Samantha Josephson’s body was found off of Black Bottom Road in rural Clarendon County on March 29, hours after she was kidnapped from Columbia’s Five Points entertainment area.   

New Zion – Down a winding South Carolina dirt road, an eerie quiet has settled over this rural Clarendon County hamlet just days after the body of a slain University of South Carolina student was found amid tangled brush. 

Samantha Josephson, a senior political science major from New Jersey, disappeared from the Five Points entertainment district of Columbia on March 29 around 2 a.m. Her body was found more than a day later off of Black Bottom Road in Clarendon County, about 70 miles from where she was seen getting into a black Chevy Impala.

Nathaniel Rowland, 24, has been charged with the kidnapping and murder of Josephson, who police say climbed into his Impala because she mistakenly believed it was her Uber ride. Rowland, a native of Clarendon County, was apprehended in Five Points by law enforcement nearly 24 hours after Josephson disappeared. Authorities found Josephson’s blood in his car and her cell phone in the glovebox. 

The road near where two turkey hunters discovered the body is secluded and unpaved. Neighbors in New Zion say that it’s out of the way, enough for it to stay quiet most of the time.

“Shock. Nothing but shock… it seems like it might be getting close to time that we realize that God might be coming back,” said Benton Blakely, a Clarendon County councilman.   

Blakely has lived in Clarendon County his whole life, about a mile from where the body was found, 73 years of friendly neighbors, great people and a quiet town.

“I don’t know what must have gone wrong. It’s a great place to live; it’s called God’s country,” said Blakely.   

On Wednesday, law enforcement including SLED, The Clarendon County Sheriff’s Department and South Carolina Department of Natural Resources along with DNR’s aquatic investigative dive team were on Black Bottom Road, searching the area with K-9 units, shovels, metal detectors and scuba suits.

At least 12 cars were seen on site at once, with more than a dozen officials. They were blocking off part of the road that was in front of an irrigation hole, now a pond. They have yet to release any findings.

New Zion and the surrounding county is divided concerning Rowland’s innocence or guilt.  

In interviews, Rowlands parents say they believe their son is innocent and that someone stole his car and committed the murder. A church in the area is fundraising for Rowland and a GoFundMe was created for Rowland to afford better lawyers. The GoFundMe has since been shut down.

Family members who live near Black Bottom Road said they still have hope that Rowland is innocent, and have received death threats for vocalizing their desire to help prove his innocence.

Rowland grew up around New Zion and graduated from East Clarendon High School. He was enrolled at  South Carolina State University in 2017, though he is not currently a student there.

Records show that Rowland had previous charges in Clarendon, Richland and Sumter counties. These included a seatbelt violation, a felony forgery charge and a charge of transporting alcohol without a seal.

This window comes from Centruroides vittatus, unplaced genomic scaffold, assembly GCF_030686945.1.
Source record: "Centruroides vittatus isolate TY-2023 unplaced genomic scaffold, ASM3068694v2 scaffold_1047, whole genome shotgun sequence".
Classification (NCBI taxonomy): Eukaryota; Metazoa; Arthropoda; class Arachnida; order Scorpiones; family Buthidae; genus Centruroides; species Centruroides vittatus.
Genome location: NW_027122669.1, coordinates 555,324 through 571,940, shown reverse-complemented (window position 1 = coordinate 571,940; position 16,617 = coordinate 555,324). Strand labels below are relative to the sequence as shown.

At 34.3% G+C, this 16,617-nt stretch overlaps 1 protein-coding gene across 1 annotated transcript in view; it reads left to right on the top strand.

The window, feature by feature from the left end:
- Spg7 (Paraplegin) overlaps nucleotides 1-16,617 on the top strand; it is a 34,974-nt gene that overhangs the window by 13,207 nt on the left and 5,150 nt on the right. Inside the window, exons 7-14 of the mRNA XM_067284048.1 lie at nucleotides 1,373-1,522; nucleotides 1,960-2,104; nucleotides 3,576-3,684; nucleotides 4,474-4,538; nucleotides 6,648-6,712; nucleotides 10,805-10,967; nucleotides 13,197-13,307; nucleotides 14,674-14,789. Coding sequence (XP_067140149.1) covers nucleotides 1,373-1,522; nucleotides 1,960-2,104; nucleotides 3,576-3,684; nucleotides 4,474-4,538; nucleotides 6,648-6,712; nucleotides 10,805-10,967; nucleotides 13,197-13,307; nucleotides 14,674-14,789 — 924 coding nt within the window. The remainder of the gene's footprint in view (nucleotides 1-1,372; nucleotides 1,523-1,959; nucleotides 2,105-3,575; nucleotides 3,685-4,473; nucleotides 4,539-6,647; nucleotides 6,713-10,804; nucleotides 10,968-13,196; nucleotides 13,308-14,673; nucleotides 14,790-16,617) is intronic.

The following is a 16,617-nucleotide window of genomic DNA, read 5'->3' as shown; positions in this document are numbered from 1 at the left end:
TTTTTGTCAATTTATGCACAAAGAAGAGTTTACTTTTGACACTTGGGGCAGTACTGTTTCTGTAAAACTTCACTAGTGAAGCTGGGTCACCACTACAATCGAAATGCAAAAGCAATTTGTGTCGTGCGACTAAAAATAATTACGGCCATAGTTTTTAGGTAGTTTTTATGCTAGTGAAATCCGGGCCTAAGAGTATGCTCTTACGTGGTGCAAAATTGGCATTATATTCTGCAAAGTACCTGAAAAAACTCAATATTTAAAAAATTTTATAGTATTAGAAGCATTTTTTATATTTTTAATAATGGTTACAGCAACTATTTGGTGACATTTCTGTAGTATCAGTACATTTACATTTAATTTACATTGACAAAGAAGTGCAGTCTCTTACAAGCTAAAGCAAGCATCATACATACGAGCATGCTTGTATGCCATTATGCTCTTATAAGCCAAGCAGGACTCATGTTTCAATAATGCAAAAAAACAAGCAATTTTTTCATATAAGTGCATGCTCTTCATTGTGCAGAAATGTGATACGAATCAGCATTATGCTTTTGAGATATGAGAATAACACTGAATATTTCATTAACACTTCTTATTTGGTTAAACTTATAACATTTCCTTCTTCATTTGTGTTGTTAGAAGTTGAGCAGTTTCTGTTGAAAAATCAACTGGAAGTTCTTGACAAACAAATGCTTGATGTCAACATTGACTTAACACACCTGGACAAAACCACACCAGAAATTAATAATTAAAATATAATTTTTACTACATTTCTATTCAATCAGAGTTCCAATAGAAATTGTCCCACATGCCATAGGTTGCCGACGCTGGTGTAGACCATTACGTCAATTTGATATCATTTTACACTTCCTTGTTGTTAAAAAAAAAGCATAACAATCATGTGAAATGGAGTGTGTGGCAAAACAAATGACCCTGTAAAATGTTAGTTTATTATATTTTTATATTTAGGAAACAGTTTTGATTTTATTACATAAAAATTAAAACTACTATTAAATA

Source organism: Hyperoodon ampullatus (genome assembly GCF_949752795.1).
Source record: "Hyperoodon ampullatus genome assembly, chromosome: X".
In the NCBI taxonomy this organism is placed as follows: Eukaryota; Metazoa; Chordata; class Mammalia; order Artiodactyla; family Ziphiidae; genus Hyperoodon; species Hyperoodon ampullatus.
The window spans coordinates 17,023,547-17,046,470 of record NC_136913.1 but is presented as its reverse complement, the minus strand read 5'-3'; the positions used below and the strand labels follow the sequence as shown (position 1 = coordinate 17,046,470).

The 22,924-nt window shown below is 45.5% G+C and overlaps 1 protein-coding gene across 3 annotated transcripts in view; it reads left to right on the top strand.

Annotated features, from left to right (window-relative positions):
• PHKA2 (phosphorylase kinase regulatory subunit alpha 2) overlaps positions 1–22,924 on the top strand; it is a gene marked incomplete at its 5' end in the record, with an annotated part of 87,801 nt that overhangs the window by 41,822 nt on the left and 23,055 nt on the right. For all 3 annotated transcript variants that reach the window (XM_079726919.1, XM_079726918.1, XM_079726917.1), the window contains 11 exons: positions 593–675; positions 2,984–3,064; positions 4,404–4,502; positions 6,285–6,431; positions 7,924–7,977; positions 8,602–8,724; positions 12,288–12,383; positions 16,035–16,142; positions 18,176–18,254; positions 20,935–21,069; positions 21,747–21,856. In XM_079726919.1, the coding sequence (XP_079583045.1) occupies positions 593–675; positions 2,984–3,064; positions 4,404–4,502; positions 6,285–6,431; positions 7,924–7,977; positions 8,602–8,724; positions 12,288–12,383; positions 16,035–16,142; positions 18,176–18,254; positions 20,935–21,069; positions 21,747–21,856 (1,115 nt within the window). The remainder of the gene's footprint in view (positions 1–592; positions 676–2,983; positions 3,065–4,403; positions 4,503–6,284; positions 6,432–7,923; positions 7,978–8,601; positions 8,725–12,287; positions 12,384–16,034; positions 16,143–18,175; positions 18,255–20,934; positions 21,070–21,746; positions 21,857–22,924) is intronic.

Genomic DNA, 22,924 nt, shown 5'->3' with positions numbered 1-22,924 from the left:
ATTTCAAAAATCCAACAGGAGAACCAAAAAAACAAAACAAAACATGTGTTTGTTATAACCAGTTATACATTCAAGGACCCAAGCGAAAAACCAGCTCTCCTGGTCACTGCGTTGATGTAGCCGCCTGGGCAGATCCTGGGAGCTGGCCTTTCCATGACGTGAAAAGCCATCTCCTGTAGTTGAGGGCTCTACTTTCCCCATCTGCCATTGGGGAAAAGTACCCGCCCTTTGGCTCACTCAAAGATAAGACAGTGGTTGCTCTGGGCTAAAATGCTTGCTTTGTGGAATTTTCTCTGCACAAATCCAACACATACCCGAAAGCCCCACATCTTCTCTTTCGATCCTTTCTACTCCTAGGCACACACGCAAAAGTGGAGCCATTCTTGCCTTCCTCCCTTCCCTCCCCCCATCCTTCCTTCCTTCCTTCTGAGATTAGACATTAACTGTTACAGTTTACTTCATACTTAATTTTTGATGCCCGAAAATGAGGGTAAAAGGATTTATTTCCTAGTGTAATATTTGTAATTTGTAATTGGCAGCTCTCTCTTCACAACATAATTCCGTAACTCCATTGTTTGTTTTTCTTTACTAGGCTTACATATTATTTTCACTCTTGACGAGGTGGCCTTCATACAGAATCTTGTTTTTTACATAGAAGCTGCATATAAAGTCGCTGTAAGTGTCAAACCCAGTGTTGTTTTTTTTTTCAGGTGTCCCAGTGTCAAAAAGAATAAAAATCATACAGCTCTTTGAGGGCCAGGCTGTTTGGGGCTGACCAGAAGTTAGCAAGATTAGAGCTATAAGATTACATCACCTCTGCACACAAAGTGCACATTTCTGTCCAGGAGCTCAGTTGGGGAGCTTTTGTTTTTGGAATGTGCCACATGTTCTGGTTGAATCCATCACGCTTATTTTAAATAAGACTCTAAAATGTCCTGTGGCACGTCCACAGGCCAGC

Clarendon County is most known for its part in the history of school desegregation. African American parents sued first in 1947 in the federal lawsuit known as Levi Pearson v. Clarendon County Board of Education, which was thrown out because of a technicality.

In 1952, famed NAACP lawyer Thurgood Marshall argued for the abolition of segregation in the Briggs v. Elliott case, asserting that South Carolina failed to provide equal education to black students, who often attended dilapidated one-room schools. Briggs v. Elliott was one of five cases rolled into the 1954 Supreme Court decision that overturned segregation in public schools.

The notion that “separate is not equal” came from the history of integration in Clarendon County.  

Some see the investigation regarding Rowland as one relating to race because Rowland is black and the victim is white. Councilman Blakely thinks there are enough racial tensions as it is and just wants to see justice done.

“I’ve served this area all my life and grew up with a lot of the people around here, so it’s a family thing. When something like that happens you just feel just like it’s your family, part of your family is involved in all of this,” said Blakely, who is white.

Recent census data shows that Clarendon County is nearly half African-American, and the median household income is under $36,000. This contrasts with the state as a whole, with South Carolina being only 27.3 percent African-American and with a median household income of almost $49,000.

Some of those who live in New Zion just hope this tragedy will be over soon. Law enforcement wouldn’t comment further on the status of the investigation. 

Benton Blakely, a Clarendon County councilman, has lived in the rural community for 73 years. He wants to see justice for the family of slain USC student Samantha Josephson. 

Law enforcement spent hours Wednesday searching this pond on Black Bottom Road. The pond used to be an irrigation hole and is down the road from where Samantha Josephson’s body was found. 

SLED, South Carolina Department of Natural Resources, and The Clarendon County Sherrif’s department blocked off a part of Black Bottom Road in Clarendon County to search a pond for something related to the Josephson case.